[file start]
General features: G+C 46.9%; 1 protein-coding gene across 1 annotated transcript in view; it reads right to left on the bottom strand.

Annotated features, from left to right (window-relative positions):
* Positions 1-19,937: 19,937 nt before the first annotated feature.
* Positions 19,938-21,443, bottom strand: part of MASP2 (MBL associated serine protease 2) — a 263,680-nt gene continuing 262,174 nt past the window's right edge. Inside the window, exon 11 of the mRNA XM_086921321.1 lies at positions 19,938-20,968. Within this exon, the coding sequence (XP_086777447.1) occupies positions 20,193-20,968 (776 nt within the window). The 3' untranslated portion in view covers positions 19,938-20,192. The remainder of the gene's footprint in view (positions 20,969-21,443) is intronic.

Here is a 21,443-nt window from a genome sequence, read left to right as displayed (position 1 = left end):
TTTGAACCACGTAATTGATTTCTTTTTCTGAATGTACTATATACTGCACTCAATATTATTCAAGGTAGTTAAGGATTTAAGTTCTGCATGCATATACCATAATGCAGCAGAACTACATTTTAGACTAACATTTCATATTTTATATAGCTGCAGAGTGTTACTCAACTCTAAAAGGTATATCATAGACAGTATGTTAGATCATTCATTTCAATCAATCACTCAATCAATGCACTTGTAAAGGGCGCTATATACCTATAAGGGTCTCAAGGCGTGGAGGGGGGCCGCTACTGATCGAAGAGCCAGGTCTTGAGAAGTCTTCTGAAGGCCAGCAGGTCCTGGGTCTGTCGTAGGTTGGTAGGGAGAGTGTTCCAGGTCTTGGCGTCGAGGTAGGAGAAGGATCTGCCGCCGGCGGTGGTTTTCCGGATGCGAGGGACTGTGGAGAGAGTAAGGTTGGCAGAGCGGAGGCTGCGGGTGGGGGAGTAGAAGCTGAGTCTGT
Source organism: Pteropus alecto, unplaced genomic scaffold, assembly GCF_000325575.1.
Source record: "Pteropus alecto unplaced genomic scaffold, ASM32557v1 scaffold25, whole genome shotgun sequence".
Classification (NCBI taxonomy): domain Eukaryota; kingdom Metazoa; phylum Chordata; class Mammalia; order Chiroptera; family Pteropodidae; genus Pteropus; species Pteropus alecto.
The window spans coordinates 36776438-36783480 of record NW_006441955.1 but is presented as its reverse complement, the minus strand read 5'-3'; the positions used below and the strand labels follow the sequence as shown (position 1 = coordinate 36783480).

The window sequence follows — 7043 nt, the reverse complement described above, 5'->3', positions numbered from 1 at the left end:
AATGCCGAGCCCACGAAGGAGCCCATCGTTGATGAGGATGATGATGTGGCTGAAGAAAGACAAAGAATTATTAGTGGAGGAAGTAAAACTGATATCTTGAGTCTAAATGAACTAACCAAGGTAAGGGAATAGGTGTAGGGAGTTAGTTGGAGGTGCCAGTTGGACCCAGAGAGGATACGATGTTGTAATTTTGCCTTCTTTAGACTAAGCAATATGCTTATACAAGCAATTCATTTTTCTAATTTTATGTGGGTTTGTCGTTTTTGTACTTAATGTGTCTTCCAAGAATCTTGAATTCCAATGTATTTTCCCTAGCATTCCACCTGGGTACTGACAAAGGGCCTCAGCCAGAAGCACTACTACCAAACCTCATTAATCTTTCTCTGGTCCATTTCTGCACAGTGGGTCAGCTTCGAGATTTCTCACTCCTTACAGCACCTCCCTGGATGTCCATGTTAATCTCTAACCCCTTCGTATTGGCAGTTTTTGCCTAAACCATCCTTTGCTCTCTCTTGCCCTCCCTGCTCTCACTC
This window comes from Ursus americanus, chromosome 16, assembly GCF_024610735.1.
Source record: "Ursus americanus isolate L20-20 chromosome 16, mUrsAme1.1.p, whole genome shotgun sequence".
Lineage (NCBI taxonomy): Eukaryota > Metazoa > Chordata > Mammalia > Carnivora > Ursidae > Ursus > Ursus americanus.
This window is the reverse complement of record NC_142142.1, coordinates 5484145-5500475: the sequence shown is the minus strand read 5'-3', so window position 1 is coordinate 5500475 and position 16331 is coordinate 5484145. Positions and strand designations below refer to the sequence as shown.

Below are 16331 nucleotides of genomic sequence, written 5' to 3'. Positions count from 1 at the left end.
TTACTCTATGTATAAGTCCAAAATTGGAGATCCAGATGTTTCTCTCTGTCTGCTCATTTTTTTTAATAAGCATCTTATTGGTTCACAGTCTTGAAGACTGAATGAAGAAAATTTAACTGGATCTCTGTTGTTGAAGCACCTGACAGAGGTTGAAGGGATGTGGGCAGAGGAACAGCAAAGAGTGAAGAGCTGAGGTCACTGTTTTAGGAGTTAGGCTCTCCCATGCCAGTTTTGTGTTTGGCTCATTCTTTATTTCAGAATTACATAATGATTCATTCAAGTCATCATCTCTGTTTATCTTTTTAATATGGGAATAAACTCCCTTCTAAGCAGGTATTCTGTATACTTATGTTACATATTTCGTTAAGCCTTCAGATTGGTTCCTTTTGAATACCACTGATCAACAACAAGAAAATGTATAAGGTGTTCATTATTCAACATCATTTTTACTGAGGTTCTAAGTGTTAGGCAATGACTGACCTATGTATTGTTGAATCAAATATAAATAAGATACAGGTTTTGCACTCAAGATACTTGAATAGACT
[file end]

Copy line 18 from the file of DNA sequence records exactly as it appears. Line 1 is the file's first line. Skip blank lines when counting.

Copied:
TTACTCTATGTATAAGTCCAAAATTGGAGATCCAGATGTTTCTCTCTGTCTGCTCATTTTTTTTAATAAGCATCTTATTGGTTCACAGTCTTGAAGACTGAATGAAGAAAATTTAACTGGATCTCTGTTGTTGAAGCACCTGACAGAGGTTGAAGGGATGTGGGCAGAGGAACAGCAAAGAGTGAAGAGCTGAGGTCACTGTTTTAGGAGTTAGGCTCTCCCATGCCAGTTTTGTGTTTGGCTCATTCTTTATTTCAGAATTACATAATGATTCATTCAAGTCATCATCTCTGTTTATCTTTTTAATATGGGAATAAACTCCCTTCTAAGCAGGTATTCTGTATACTTATGTTACATATTTCGTTAAGCCTTCAGATTGGTTCCTTTTGAATACCACTGATCAACAACAAGAAAATGTATAAGGTGTTCATTATTCAACATCATTTTTACTGAGGTTCTAAGTGTTAGGCAATGACTGACCTATGTATTGTTGAATCAAATATAAATAAGATACAGGTTTTGCACTCAAGATACTTGAATAGACT